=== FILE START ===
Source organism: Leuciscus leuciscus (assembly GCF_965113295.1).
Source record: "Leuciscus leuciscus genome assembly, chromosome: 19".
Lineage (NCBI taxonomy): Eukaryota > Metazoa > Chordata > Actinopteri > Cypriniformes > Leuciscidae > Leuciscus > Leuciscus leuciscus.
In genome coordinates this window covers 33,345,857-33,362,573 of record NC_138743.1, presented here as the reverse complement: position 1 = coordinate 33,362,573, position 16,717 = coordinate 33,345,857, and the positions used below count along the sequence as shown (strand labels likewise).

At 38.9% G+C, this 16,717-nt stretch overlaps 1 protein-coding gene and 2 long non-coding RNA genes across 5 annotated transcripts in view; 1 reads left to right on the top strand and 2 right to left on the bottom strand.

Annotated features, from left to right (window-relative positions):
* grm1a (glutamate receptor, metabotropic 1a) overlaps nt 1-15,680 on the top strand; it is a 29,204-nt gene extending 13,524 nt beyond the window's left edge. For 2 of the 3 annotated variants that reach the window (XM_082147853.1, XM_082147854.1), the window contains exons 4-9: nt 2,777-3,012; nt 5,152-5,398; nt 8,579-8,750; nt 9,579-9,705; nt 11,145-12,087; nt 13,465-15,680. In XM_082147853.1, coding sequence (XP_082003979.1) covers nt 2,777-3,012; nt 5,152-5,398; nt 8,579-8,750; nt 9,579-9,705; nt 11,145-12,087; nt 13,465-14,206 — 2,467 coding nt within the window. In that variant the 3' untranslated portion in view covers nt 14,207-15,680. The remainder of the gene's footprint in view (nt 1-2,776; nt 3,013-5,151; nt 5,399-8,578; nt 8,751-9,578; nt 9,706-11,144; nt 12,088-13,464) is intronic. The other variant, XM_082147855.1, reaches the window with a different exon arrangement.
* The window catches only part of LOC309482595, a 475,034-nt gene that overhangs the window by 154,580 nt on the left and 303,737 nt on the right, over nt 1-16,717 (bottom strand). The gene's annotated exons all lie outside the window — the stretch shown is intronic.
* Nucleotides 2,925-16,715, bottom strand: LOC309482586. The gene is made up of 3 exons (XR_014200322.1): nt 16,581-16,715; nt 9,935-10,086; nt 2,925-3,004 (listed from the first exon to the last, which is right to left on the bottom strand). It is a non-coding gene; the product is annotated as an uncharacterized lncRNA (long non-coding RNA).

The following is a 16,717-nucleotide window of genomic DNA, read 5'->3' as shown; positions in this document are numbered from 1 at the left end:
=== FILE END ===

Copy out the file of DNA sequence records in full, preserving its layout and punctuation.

Source organism: Leuciscus leuciscus (assembly GCF_965113295.1).
Source record: "Leuciscus leuciscus genome assembly, chromosome: 19".
Lineage (NCBI taxonomy): Eukaryota > Metazoa > Chordata > Actinopteri > Cypriniformes > Leuciscidae > Leuciscus > Leuciscus leuciscus.
In genome coordinates this window covers 33,345,857-33,362,573 of record NC_138743.1, presented here as the reverse complement: position 1 = coordinate 33,362,573, position 16,717 = coordinate 33,345,857, and the positions used below count along the sequence as shown (strand labels likewise).

At 38.9% G+C, this 16,717-nt stretch overlaps 1 protein-coding gene and 2 long non-coding RNA genes across 5 annotated transcripts in view; 1 reads left to right on the top strand and 2 right to left on the bottom strand.

Annotated features, from left to right (window-relative positions):
* grm1a (glutamate receptor, metabotropic 1a) overlaps nt 1-15,680 on the top strand; it is a 29,204-nt gene extending 13,524 nt beyond the window's left edge. For 2 of the 3 annotated variants that reach the window (XM_082147853.1, XM_082147854.1), the window contains exons 4-9: nt 2,777-3,012; nt 5,152-5,398; nt 8,579-8,750; nt 9,579-9,705; nt 11,145-12,087; nt 13,465-15,680. In XM_082147853.1, coding sequence (XP_082003979.1) covers nt 2,777-3,012; nt 5,152-5,398; nt 8,579-8,750; nt 9,579-9,705; nt 11,145-12,087; nt 13,465-14,206 — 2,467 coding nt within the window. In that variant the 3' untranslated portion in view covers nt 14,207-15,680. The remainder of the gene's footprint in view (nt 1-2,776; nt 3,013-5,151; nt 5,399-8,578; nt 8,751-9,578; nt 9,706-11,144; nt 12,088-13,464) is intronic. The other variant, XM_082147855.1, reaches the window with a different exon arrangement.
* The window catches only part of LOC309482595, a 475,034-nt gene that overhangs the window by 154,580 nt on the left and 303,737 nt on the right, over nt 1-16,717 (bottom strand). The gene's annotated exons all lie outside the window — the stretch shown is intronic.
* Nucleotides 2,925-16,715, bottom strand: LOC309482586. The gene is made up of 3 exons (XR_014200322.1): nt 16,581-16,715; nt 9,935-10,086; nt 2,925-3,004 (listed from the first exon to the last, which is right to left on the bottom strand). It is a non-coding gene; the product is annotated as an uncharacterized lncRNA (long non-coding RNA).

The following is a 16,717-nucleotide window of genomic DNA, read 5'->3' as shown; positions in this document are numbered from 1 at the left end: